One of his favorite memories from his playing days with the Thundering Herd is when Marshall went to Lexington to play in a holiday tournament with the University of Kentucky at Rupp Arena. His late mother and other family members were excited about attending those games. His mom attended most of the home games in Huntington. He recalls UK was coached by Eddie Sutton at that time and had several good players.
Cunningham, 50, now resides in Tucson, Arizona. He doesn't make it back to the hills of West Virginia often. His brother Melvin, who was a football and basketball star at Matewan, and an All-American football player at Marshall, still coaches football at Fairland High School.
His last trip home was five years ago for the funeral of his brother Shawn Blackwell.
"I'm more of a private person," Cunningham said. "I guess growing up in the country made me level-headed. I just hung with friends, not necessarily my teammates. I'm just happy God gave me the talent to play. I didn't have to do my talking with my mouth. I just let my play do my talking for me."
As for life after basketball, Cunningham said he had an offer from the old Charleston Gunners of the CBA and got a couple of letters from NBA teams, including the Philadelphia 76ers offering him a free agent tryout, but he decided to hang up the sneakers after college.
"It becomes more like a job and it's not fun like it was growing up," he said. "In high school it's fun. ... but when you get to college, it got to be where it wasn't fun."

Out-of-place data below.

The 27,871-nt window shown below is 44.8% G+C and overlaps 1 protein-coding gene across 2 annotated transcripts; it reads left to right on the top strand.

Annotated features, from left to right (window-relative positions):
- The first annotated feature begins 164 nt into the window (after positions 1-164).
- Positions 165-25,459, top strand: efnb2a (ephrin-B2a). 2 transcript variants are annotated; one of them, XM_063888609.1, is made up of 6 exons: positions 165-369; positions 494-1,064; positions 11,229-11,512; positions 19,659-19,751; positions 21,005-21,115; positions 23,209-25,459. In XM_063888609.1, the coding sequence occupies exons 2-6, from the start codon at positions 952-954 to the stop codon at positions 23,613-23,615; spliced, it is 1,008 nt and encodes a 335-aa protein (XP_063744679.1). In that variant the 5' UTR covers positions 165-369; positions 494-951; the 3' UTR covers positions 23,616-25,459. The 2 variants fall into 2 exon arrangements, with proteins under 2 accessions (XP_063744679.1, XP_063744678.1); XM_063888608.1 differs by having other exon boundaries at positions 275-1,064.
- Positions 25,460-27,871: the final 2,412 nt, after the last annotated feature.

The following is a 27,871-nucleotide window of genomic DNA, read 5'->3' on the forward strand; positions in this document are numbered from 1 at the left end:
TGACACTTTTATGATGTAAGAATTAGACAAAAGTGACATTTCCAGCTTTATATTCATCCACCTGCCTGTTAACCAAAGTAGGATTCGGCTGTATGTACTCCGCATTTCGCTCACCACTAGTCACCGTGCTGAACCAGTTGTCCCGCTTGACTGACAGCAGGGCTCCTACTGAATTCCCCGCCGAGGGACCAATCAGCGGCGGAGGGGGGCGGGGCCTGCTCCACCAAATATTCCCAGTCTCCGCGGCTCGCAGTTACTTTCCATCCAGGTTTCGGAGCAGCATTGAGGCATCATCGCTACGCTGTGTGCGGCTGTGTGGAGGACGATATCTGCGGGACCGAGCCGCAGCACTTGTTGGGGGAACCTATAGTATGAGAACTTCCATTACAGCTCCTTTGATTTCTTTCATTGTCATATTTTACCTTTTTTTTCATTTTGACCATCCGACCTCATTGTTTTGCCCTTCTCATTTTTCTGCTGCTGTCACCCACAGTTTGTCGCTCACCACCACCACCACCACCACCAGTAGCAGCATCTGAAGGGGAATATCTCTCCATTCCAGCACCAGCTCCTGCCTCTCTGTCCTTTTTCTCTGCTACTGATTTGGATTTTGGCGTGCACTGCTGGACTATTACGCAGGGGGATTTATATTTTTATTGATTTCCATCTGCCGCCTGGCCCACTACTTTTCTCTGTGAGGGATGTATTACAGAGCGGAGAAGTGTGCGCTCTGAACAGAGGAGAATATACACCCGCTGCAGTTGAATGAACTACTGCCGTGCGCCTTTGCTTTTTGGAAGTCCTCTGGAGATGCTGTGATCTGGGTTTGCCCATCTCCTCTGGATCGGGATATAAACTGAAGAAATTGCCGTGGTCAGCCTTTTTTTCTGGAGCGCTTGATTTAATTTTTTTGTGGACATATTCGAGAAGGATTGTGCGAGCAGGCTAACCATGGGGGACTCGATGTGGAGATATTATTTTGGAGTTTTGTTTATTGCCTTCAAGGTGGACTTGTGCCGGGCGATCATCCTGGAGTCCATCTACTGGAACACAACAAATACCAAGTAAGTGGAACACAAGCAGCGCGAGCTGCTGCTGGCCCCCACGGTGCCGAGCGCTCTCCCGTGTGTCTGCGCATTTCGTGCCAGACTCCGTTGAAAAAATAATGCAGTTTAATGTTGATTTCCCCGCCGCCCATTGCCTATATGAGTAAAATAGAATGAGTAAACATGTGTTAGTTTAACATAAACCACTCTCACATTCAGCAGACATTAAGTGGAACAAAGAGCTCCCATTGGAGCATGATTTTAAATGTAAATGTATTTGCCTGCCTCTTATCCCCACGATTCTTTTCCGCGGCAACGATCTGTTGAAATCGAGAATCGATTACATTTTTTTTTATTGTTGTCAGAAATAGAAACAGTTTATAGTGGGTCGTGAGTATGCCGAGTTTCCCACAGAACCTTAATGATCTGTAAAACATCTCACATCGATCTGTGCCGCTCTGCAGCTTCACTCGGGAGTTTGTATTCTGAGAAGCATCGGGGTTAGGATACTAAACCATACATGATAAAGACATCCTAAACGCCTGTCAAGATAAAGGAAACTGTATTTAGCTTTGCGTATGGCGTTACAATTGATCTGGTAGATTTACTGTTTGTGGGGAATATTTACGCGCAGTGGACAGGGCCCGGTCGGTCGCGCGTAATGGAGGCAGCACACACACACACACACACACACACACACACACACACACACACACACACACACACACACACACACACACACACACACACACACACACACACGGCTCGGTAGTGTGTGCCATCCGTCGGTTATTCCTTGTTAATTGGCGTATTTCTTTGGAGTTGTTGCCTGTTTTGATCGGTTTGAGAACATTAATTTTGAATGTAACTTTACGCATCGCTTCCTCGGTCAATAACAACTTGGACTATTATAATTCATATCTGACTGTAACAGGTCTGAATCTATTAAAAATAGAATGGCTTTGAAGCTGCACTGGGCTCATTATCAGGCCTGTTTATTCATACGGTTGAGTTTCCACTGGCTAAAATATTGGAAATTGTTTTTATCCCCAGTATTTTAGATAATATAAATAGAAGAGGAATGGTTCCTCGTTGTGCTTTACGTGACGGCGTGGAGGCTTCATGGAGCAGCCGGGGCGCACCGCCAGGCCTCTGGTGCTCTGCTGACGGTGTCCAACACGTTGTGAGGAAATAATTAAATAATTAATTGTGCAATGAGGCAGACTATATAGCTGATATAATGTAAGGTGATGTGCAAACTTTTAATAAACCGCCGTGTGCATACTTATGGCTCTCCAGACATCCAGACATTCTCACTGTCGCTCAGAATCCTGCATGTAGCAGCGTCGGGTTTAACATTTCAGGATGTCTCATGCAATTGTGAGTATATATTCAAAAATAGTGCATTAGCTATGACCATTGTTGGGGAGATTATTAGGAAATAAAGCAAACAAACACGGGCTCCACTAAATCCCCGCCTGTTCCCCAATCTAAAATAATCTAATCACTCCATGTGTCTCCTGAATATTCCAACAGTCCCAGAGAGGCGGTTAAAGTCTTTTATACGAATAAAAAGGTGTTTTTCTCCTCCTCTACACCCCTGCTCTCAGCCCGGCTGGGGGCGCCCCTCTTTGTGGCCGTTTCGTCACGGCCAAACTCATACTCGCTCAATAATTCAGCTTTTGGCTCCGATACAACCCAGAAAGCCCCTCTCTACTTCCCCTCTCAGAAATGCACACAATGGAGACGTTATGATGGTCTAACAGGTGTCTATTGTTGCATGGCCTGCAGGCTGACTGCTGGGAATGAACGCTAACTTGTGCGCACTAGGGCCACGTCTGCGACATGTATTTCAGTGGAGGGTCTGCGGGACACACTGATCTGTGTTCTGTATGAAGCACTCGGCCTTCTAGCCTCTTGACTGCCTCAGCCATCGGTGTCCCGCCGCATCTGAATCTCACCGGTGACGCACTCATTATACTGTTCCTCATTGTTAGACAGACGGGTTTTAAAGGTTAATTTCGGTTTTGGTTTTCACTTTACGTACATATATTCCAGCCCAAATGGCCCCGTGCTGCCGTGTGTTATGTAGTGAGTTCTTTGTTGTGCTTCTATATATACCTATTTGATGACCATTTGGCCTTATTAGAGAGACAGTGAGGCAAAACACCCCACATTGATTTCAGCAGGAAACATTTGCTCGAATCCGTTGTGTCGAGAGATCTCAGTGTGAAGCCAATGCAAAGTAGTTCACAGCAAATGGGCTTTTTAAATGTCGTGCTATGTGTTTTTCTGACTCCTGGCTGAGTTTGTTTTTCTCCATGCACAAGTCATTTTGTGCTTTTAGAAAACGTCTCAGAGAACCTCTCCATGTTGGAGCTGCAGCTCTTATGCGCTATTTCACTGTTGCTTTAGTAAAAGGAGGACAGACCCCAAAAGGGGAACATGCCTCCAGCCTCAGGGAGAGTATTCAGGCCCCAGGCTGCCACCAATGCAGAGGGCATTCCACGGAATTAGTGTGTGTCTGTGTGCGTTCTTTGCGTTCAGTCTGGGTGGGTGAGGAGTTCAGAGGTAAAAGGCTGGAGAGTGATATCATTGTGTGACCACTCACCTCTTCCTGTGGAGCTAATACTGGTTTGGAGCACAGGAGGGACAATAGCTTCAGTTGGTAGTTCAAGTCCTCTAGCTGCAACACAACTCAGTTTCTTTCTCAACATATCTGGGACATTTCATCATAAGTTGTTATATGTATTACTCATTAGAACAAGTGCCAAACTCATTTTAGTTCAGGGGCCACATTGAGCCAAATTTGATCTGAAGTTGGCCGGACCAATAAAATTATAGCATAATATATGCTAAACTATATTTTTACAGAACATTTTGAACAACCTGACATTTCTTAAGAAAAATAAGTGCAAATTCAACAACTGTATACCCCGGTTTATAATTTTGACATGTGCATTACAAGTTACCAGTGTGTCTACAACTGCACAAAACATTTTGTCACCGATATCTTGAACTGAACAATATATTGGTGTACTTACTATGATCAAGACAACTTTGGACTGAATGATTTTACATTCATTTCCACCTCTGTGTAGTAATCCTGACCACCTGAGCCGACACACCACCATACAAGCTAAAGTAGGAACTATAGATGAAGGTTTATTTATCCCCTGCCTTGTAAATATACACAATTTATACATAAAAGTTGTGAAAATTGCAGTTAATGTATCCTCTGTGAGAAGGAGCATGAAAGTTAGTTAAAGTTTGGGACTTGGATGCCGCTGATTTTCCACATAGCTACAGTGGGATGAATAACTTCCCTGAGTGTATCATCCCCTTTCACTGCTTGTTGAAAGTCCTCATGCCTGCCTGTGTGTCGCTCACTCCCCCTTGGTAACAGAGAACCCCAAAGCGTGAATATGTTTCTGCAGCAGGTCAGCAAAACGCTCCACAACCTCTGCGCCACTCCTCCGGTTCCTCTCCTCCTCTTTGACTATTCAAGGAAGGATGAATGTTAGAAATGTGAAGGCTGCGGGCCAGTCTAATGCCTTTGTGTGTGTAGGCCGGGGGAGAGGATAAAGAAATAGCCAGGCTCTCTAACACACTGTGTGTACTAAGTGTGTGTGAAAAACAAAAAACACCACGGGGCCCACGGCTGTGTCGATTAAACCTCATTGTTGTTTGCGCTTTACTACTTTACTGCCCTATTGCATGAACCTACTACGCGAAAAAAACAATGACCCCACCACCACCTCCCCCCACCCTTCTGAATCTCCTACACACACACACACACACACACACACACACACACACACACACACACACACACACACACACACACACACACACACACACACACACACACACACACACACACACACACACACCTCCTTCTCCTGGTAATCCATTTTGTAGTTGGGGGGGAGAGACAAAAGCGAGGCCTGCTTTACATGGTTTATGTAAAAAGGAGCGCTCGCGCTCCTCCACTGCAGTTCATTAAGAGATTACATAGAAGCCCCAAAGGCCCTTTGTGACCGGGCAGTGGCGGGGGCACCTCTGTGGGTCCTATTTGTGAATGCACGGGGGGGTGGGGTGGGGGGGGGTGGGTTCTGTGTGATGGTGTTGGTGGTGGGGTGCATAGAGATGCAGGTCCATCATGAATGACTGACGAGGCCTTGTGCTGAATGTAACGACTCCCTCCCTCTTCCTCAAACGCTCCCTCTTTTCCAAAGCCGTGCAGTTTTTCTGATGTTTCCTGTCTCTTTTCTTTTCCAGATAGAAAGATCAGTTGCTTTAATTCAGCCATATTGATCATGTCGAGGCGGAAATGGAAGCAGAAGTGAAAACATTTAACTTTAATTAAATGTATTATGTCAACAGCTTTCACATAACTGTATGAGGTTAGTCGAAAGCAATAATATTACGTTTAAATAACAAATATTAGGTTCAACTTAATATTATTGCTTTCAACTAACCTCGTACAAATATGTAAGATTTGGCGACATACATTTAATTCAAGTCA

Cunningham said he misses his old stomping grounds, but at the same time loves his new home in Arizona. He moved west at the urging of his uncle George.
"It was a hard decision," he said. "He thought it was worth a try and if he didn't like it, he could always move back to West Virginia."
Cunningham is a supervisor over security for City Hall for the city of Tucson.
"It was one of the better moves I've made," Cunningham said. "At first I was unsure because I had only lived a couple of hours away from home. But, you can't beat the weather out here."
Cunningham will always be remembered as one of the better players from the area to suit up for Matewan and Marshall.
Kyle Lovern is the editor for the Williamson Daily News. He can be contacted at 304-235-4242, ext. 2277, or on Twitter @KyleLovern.